Calls for more monitoring of air quality where Calderdale homes could be built

A part of Calderdale where large numbers of new homes might be built should be assessed for air quality, and the impact of an incinerator also needs close monitoring, say councillors.

Tuesday, 27th April 2021, 2:08 pm
Updated Tuesday, 27th April 2021, 2:19 pm

Coun Paul Bellenger, speaking in the questions-to-Cabinet-members section at April’s meeting of the full Calderdale Council, said poor air quality was a leading risk to health.

And Coun Geraldine Carter (Con, Ryburn) urged the council to strengthen monitoring air quality following granting of an environmental permit for a company to operate a small waste incineration plant at Sowerby Bridge.

Cabinet members said there were plans being put in place to assess the effect on the air residents breathe.

Air quality concerns

Coun Bellenger (Lib Dem, Greetland and Stainland), said more work needed to be done to establish where poor air quality hot spots were – there were only eight air quality management areas and West Vale in his ward was not one of them.

But it endured heavy traffic, especially if there were hold-ups in other parts of Calderdale, said Coun Bellenger, who feared the situation would worsen with more housebuilding.

“The Local Plan proposes a considerable number of properties to be built in Greetland which will increase vehicle movement and add nitrogen dioxide – I ask for my ward to at least be assessed for air quality management area testing,” he said.

Coun Scott Patient (Lab, Luddenden Foot), Cabinet member for Climate Change and Resilience, said areas were under constant review.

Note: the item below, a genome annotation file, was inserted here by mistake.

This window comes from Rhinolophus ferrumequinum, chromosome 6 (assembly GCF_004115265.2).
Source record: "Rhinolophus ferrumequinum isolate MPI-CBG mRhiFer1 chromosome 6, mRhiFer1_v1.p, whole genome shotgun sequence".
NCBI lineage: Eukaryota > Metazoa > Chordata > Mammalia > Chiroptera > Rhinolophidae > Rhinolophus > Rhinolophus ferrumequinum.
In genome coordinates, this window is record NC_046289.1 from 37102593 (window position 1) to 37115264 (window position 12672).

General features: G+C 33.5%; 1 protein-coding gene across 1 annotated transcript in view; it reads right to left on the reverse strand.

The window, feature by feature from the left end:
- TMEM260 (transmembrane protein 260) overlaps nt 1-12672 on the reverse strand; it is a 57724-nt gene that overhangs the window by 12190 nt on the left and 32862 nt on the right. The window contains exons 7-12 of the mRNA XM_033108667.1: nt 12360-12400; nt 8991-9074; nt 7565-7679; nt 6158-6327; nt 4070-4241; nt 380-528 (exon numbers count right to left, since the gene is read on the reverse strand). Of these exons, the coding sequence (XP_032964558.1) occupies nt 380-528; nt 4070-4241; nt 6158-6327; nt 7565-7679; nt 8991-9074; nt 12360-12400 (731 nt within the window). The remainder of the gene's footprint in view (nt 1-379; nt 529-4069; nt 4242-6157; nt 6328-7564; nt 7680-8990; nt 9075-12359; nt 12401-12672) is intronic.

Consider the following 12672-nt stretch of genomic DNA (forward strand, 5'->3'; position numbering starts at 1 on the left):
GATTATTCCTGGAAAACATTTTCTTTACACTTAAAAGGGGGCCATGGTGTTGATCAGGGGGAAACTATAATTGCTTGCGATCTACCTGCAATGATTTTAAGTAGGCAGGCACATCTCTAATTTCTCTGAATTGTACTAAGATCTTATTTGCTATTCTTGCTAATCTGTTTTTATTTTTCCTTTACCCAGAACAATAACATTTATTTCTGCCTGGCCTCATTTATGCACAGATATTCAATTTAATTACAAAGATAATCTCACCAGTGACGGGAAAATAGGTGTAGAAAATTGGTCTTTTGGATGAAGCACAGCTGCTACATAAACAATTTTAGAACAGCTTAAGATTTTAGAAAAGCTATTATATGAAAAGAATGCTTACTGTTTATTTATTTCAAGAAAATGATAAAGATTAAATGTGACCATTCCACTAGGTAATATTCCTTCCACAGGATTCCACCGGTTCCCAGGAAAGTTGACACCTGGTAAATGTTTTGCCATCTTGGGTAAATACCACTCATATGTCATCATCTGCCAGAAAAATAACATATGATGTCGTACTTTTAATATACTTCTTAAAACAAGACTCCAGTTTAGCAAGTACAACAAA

Carrying out monitoring during the COVID-19 pandemic had been difficult and the council was rethinking strategy to tackle issues.

“We do have a plan going forward looking at air quality management areas.

“I can’t promise you it’s going to happen overnight but I can promise you air quality as a strategic priority is very much there,” he said.

Coun Geraldine Carter (Con, Ryburn) urged careful monitoring of air quality along the A58 through Sowerby Bridge following a successful appeal following refusal of planning permission, and then granting of the environmental permit, for Calder Valley Skip Hire to operate the incinerator plant at its Belmont site in Sowerby Bridge.

She urged Cabinet to look at European legislation which she believed might give concerned residents as transparent a monitoring process as possible.

Coun Jenny Lynn (Lab, Park), Cabinet member for Public Services and Communities, said she was aware many residents were disappointed at the permit decision which was out of Cabinet’s control.

“I am pleased to be able to say there is a comprehensive monitoring plan that has been devised and we will put in place.

“I will check with officers about the reference to the EU scheme that may be different to what is being put in place,” she said.